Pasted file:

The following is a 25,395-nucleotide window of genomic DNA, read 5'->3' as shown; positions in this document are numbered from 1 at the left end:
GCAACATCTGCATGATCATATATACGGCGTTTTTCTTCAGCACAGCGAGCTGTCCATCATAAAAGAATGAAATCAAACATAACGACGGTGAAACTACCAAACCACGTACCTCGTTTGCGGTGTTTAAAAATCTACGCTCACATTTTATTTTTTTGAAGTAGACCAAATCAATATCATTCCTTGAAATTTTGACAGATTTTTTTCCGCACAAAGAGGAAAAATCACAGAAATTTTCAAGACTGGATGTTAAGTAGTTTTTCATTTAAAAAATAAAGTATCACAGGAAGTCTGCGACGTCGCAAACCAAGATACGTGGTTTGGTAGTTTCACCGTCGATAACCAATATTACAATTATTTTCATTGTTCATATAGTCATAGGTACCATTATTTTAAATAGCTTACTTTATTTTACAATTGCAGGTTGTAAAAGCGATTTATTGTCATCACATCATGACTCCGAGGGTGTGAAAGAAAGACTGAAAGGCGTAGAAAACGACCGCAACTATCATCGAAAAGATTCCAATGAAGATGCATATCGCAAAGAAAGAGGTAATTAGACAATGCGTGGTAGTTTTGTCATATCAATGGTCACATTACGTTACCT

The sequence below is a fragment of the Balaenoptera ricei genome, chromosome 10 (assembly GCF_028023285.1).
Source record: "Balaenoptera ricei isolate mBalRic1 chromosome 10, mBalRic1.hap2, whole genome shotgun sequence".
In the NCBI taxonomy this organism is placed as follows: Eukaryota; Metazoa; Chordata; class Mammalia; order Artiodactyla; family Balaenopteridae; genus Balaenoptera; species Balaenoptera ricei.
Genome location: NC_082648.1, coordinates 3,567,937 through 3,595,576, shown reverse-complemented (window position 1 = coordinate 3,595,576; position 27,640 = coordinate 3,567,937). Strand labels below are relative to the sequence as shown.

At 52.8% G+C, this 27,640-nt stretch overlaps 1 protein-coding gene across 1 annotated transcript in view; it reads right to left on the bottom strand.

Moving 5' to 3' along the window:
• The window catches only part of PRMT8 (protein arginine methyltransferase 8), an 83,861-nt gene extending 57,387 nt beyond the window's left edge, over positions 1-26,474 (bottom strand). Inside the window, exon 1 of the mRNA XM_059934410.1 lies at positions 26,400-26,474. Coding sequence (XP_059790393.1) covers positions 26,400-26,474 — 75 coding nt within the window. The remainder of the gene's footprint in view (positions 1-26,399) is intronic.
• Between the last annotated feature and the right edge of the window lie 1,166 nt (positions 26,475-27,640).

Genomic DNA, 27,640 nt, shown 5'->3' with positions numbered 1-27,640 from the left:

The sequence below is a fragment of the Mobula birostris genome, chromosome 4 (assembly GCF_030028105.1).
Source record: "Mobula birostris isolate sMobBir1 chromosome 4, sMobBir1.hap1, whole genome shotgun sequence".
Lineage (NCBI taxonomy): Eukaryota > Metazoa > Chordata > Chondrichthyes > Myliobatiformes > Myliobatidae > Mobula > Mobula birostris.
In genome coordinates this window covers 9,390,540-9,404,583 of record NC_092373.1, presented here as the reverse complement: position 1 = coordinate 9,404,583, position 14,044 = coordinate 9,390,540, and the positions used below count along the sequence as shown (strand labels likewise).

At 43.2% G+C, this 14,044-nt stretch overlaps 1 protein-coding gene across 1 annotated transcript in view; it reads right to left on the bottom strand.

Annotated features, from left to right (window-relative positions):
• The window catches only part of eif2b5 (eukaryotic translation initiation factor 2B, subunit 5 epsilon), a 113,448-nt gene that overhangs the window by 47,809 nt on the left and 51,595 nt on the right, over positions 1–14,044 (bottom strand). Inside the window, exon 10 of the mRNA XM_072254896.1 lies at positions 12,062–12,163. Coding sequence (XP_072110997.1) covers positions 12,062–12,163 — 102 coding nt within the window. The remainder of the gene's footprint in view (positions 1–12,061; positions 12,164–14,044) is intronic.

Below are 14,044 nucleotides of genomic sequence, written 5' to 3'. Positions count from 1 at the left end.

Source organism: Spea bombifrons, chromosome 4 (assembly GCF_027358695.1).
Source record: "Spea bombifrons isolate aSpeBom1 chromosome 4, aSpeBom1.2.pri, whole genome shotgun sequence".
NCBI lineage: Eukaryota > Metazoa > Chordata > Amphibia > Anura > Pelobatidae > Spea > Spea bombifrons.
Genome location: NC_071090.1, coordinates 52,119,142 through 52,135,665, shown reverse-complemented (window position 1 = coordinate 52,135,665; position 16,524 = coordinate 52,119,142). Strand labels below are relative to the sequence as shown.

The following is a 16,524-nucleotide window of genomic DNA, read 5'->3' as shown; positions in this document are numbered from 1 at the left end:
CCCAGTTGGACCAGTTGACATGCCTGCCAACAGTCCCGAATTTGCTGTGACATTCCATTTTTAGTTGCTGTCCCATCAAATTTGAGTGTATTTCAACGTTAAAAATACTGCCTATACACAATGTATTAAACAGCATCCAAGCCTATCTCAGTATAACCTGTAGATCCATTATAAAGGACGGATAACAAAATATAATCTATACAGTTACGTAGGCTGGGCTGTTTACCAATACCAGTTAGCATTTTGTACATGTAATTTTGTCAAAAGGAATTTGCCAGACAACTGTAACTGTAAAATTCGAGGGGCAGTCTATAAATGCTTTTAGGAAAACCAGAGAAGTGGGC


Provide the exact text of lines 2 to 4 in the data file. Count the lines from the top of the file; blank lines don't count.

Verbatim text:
GCAACATCTGCATGATCATATATACGGCGTTTTTCTTCAGCACAGCGAGCTGTCCATCATAAAAGAATGAAATCAAACATAACGACGGTGAAACTACCAAACCACGTACCTCGTTTGCGGTGTTTAAAAATCTACGCTCACATTTTATTTTTTTGAAGTAGACCAAATCAATATCATTCCTTGAAATTTTGACAGATTTTTTTCCGCACAAAGAGGAAAAATCACAGAAATTTTCAAGACTGGATGTTAAGTAGTTTTTCATTTAAAAAATAAAGTATCACAGGAAGTCTGCGACGTCGCAAACCAAGATACGTGGTTTGGTAGTTTCACCGTCGATAACCAATATTACAATTATTTTCATTGTTCATATAGTCATAGGTACCATTATTTTAAATAGCTTACTTTATTTTACAATTGCAGGTTGTAAAAGCGATTTATTGTCATCACATCATGACTCCGAGGGTGTGAAAGAAAGACTGAAAGGCGTAGAAAACGACCGCAACTATCATCGAAAAGATTCCAATGAAGATGCATATCGCAAAGAAAGAGGTAATTAGACAATGCGTGGTAGTTTTGTCATATCAATGGTCACATTACGTTACCT

The sequence below is a fragment of the Balaenoptera ricei genome, chromosome 10 (assembly GCF_028023285.1).
Source record: "Balaenoptera ricei isolate mBalRic1 chromosome 10, mBalRic1.hap2, whole genome shotgun sequence".